How Far Is Each Planet?

How far each planet is from the sun is a more complicated question than it appears. Each planet is in an elliptical orbit around the sun. This means that the orbits of the planets are oval-shaped, and so at different intervals, the planets will be closer or further from the sun. It can be hard to fully grasp the scale of the solar system. In order to help with this, astronomers started using astronomical units. By having one astronomical unit equal to the average distance between the Earth and the sun, astronomical units (AU) can provide an easier scale to comprehend.

Inner Solar System

Inner solar system
The four rocky planets of the inner solar system. Image credit: NASA

Mercury is the closest planet to the sun at an average distance of 35-million miles. The elliptical orbit causes Mercury to get as close to the sun as 29-million miles and as far as 43-million miles. To put this into scale, Mercury is on average 0.387 AU from the sun. This means that Mercury is approximately a third of the way between the sun and Earth. 

Venus is the second planet from the sun and the closest planet to Earth. Venus orbits the sun at an average distance of 0.722 AU, equating to 67-million miles on average. The orbit of Venus causes it to drift between 66 to 68-million miles from the sun.

Earth is the third planet from the sun at an average distance of one AU. Scientists base Astronomical Units off the Earth, so one AU is equal to 93-million miles. Also having an elliptical orbit, Earth can be anywhere from 91-million miles from the sun to 94-million miles. 

The last planet in the inner solar system is Mars. Orbiting between 127-million miles and 155-million miles, Mars has an average distance of 142-million miles from the sun. At 1.52 AU, Mars is 1.5 times further from the sun than the Earth is.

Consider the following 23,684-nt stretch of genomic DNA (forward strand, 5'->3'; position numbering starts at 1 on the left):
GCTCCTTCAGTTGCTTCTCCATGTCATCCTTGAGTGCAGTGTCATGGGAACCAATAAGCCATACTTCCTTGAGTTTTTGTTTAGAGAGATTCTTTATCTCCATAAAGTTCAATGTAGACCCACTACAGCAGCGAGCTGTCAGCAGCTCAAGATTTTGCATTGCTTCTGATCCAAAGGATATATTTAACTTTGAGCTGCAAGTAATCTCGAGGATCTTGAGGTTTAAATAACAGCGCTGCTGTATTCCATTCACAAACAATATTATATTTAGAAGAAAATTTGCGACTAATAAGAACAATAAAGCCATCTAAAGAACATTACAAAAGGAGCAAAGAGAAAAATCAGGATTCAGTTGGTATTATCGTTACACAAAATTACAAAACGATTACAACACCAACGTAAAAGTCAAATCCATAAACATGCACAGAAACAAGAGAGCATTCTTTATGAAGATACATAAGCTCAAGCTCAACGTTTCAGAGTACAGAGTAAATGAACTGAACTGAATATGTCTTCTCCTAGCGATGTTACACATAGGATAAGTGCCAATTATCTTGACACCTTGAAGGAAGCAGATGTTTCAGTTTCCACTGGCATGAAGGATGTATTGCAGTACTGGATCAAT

Outer Solar System

Outer solar system
The four gas giants of the outer solar system. Image credit: NASA

First up in the outer solar system is Jupiter. There is a big jump in distances between Mars and Jupiter, ranging between 460-million to 508-million miles from the sun. On average, Jupiter is 484-million miles from the sun, equating to 5.2 AU. For perspective, this shows that Earth’s orbit could fit between the sun and Jupiter five times. 

Saturn is nearly twice as far from the sun as Jupiter is. Ranging between 839-million miles to 938-million miles, Saturn averages at 9.58 AU (889-million miles) from the sun. Earth's orbit could fit inside Saturn's nearly ten times. As we get further from the sun, the planets start to spread out exponentially. 

Uranus orbits at an average distance of 1.79-billion miles from the sun. This can also be written as 19.2 AU. Uranus has a major difference in its closest and furthest approach. Its furthest approach is 1.86-billion miles and it only gets as close as 1.71-billion miles.

Neptune is the outermost planet in the solar system. Ranging from 2.77-billion miles to 2.83-billion miles, Neptune has a gigantic orbit. This averages out to 2.8-billion miles from the sun or 30.1 AU. 

Average Distance From The Sun In The Solar System

Planet Distance From Sun(average) Astronomical Units From Sun (average)

Mercury

35 million miles

0.387 AU

Venus

67 million miles

0.722 AU

Earth

93 million miles

1 AU

Mars

142 million miles

1.52 AU

Jupiter

484 million miles

5.2 AU

Saturn

889 million miles

9.58 AU

Uranus

1.79 billion miles

19.2 AU

Neptune

2.8 billion miles

30.1 AU

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